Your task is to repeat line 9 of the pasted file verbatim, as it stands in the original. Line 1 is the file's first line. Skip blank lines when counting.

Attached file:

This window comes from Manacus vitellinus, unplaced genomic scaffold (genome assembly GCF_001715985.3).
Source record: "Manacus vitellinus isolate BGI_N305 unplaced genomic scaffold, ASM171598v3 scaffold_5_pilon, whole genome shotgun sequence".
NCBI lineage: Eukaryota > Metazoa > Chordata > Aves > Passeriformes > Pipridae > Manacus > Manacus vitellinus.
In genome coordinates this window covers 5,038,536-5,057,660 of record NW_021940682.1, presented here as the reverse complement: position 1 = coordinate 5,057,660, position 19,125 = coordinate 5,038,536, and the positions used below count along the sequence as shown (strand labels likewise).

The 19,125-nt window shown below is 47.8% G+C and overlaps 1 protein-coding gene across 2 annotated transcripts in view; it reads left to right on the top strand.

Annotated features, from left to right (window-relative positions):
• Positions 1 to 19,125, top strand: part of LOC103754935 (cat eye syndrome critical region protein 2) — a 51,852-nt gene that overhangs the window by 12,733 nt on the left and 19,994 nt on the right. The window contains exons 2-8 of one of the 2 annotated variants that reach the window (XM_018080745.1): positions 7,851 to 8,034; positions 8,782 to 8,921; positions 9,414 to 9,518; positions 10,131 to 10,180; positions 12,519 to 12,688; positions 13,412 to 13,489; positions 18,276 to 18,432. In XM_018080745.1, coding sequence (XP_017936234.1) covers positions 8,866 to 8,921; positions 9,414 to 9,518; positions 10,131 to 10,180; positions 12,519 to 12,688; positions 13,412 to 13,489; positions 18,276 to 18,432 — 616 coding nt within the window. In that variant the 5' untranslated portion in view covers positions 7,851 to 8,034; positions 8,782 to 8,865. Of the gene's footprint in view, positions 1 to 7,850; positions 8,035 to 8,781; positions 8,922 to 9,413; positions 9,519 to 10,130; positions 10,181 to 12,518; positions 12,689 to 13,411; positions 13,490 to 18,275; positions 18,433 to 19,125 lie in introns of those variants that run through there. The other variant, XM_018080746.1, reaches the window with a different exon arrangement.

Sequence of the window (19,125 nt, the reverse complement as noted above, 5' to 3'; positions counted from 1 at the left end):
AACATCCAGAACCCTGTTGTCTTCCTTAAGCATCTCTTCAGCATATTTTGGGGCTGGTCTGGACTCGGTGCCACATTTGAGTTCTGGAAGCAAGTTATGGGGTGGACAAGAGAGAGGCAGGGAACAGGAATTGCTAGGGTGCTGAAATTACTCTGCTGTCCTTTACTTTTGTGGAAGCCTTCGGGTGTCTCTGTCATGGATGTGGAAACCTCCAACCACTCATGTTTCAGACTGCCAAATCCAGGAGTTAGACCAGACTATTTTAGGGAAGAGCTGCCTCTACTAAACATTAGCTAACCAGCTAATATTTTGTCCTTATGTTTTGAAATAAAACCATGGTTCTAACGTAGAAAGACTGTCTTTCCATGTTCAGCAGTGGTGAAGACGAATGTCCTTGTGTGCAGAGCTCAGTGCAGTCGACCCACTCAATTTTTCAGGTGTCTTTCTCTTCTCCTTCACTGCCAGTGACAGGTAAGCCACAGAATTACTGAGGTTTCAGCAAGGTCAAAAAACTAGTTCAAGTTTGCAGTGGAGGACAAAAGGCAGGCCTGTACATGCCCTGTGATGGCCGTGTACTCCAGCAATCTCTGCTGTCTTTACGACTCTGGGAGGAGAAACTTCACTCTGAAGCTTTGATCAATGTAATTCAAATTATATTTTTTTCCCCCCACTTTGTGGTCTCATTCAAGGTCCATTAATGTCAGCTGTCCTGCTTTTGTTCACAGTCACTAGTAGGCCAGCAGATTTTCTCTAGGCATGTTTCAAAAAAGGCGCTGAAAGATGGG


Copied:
AACATCCAGAACCCTGTTGTCTTCCTTAAGCATCTCTTCAGCATATTTTGGGGCTGGTCTGGACTCGGTGCCACATTTGAGTTCTGGAAGCAAGTTATGGGGTGGACAAGAGAGAGGCAGGGAACAGGAATTGCTAGGGTGCTGAAATTACTCTGCTGTCCTTTACTTTTGTGGAAGCCTTCGGGTGTCTCTGTCATGGATGTGGAAACCTCCAACCACTCATGTTTCAGACTGCCAAATCCAGGAGTTAGACCAGACTATTTTAGGGAAGAGCTGCCTCTACTAAACATTAGCTAACCAGCTAATATTTTGTCCTTATGTTTTGAAATAAAACCATGGTTCTAACGTAGAAAGACTGTCTTTCCATGTTCAGCAGTGGTGAAGACGAATGTCCTTGTGTGCAGAGCTCAGTGCAGTCGACCCACTCAATTTTTCAGGTGTCTTTCTCTTCTCCTTCACTGCCAGTGACAGGTAAGCCACAGAATTACTGAGGTTTCAGCAAGGTCAAAAAACTAGTTCAAGTTTGCAGTGGAGGACAAAAGGCAGGCCTGTACATGCCCTGTGATGGCCGTGTACTCCAGCAATCTCTGCTGTCTTTACGACTCTGGGAGGAGAAACTTCACTCTGAAGCTTTGATCAATGTAATTCAAATTATATTTTTTTCCCCCCACTTTGTGGTCTCATTCAAGGTCCATTAATGTCAGCTGTCCTGCTTTTGTTCACAGTCACTAGTAGGCCAGCAGATTTTCTCTAGGCATGTTTCAAAAAAGGCGCTGAAAGATGGG